For amateur historians and trivia collectors everywhere

Location: Masterton, New Zealand

I survived school history despite the best efforts of the education system to bore me to death. Many years later, I discovered Treaties, dates, the movement of nations, are mere context. The fascination is in the details.

Tuesday, January 17, 2006

The Great South Land.
There were at least two milestones in the history of Antarctica on this day.
In 1773, Captain James Cook was the first recorded explorer to cross the Antarctic Circle in his ship Resolution.
Then, in 1912, the legendary, doomed, Robert Falcon Scott reached the South Pole only to find the Norwegian Roald Amundsen had beaten him to it a month earlier.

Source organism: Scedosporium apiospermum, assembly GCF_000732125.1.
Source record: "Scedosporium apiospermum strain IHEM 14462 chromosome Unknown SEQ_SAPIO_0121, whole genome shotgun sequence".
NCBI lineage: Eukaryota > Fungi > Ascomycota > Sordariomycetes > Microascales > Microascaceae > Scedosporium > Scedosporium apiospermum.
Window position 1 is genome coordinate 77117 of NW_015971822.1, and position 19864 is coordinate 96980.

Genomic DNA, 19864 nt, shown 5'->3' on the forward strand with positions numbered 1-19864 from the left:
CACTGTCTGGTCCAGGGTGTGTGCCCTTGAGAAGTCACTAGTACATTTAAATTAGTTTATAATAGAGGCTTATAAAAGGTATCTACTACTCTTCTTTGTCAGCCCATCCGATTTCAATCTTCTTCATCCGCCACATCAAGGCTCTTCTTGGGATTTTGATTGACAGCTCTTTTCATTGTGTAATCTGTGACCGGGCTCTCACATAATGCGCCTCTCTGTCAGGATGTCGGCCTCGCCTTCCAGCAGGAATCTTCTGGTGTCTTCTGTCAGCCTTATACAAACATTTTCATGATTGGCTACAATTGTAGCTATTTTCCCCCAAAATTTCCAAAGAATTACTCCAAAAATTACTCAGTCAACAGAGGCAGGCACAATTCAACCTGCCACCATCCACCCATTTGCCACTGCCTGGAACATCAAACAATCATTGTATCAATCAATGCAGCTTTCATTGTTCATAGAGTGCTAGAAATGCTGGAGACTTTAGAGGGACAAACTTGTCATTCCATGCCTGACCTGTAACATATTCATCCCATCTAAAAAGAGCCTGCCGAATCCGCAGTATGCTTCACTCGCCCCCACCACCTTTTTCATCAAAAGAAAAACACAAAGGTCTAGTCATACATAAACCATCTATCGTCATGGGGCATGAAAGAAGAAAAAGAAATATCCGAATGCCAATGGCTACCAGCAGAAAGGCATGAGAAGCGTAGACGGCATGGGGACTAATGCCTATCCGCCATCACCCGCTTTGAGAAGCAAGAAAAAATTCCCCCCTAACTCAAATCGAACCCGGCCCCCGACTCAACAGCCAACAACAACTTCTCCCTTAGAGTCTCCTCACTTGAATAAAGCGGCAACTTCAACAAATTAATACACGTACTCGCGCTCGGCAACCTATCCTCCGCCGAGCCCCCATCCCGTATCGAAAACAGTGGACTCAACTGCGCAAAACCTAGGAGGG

"Scott, Wilson, Oates, Bowers, and Seaman Evans reached the South Pole on 17th January, 1912, a horrible day, temperatures 22 below zero. The party fixed the exact spot by means of one of our little four-inch theodolites, and the result of their careful observations located the Pole at a point which only differed from Amundsen's "fix" by half a mile, as shown by his flag....
.....Scott and his companions had done their best, and never from one of them came an uncharitable remark. .....
.....The Norwegian explorers' names ..... were: Roald Amundsen, Olaf Bjaaland, Helmer Hanssen, Oskar Wisting, Sverre Hassel."
South with Scott, E.R.G.R. Evans, 1921.


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